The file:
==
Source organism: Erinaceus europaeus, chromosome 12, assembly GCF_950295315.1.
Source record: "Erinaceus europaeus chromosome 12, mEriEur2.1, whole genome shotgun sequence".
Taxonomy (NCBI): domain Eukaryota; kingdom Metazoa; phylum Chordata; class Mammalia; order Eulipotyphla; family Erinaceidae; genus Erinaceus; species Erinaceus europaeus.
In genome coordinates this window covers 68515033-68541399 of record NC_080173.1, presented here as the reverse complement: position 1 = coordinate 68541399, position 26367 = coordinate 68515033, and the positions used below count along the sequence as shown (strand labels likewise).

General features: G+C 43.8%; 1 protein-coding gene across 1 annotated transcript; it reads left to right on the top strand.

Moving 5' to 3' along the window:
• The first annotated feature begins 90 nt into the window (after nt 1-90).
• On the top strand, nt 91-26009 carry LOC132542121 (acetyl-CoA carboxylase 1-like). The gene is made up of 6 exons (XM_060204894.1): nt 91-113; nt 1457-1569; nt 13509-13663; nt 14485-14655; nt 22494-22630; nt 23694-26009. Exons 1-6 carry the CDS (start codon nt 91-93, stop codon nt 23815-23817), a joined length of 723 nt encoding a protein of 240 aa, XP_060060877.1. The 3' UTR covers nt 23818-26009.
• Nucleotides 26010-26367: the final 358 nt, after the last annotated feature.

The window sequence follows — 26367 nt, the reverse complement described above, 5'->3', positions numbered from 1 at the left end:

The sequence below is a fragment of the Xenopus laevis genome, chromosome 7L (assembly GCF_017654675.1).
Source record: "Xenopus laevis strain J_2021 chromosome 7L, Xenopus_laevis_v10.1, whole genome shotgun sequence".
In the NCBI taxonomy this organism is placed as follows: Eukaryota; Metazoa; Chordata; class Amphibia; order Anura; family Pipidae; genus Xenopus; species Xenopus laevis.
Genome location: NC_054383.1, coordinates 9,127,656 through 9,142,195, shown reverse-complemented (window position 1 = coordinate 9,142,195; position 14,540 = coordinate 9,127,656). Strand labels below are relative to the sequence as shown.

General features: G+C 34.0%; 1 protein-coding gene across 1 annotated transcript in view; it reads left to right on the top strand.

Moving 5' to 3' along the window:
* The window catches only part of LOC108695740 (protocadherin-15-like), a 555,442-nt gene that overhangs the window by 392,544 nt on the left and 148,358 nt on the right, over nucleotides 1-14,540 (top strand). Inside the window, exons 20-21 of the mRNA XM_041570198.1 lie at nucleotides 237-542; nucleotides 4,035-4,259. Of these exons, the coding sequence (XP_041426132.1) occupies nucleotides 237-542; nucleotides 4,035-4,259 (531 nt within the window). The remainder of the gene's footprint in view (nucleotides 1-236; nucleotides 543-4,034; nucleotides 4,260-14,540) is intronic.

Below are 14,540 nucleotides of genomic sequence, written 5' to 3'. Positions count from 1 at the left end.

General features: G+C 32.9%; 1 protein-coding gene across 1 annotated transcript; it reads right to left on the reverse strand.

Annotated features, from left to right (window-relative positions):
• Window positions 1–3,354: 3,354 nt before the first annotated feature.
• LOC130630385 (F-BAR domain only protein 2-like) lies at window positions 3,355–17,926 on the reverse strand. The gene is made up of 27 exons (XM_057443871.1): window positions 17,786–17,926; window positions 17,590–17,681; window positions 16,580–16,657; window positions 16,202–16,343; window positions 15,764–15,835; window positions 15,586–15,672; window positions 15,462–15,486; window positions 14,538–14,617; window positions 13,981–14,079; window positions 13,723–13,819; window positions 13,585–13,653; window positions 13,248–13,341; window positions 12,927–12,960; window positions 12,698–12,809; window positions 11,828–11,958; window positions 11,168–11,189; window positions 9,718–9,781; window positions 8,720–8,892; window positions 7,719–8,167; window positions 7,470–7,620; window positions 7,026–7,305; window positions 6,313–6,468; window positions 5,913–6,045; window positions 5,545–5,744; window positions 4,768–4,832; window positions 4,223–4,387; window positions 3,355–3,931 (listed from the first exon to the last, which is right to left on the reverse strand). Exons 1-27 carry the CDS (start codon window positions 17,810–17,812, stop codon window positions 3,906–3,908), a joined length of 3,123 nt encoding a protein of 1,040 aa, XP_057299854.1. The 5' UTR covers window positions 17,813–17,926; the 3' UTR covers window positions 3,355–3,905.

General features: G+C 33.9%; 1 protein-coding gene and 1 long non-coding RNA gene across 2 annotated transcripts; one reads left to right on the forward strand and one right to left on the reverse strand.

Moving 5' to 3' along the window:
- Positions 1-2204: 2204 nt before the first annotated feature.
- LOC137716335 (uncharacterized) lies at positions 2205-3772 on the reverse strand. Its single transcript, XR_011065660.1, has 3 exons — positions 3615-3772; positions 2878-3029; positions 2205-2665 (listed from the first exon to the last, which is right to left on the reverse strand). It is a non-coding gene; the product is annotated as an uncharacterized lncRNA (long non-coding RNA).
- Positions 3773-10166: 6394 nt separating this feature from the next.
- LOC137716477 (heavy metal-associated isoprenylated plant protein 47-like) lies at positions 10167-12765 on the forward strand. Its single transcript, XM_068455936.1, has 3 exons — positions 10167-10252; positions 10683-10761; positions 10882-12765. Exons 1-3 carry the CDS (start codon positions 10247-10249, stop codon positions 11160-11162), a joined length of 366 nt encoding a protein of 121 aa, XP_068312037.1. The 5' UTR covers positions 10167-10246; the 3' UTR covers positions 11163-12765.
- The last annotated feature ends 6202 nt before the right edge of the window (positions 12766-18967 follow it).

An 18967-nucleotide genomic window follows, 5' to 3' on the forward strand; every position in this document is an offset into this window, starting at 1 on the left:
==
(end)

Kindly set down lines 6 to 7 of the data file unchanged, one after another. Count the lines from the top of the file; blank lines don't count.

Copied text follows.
Moving 5' to 3' along the window:
• The first annotated feature begins 90 nt into the window (after nt 1-90).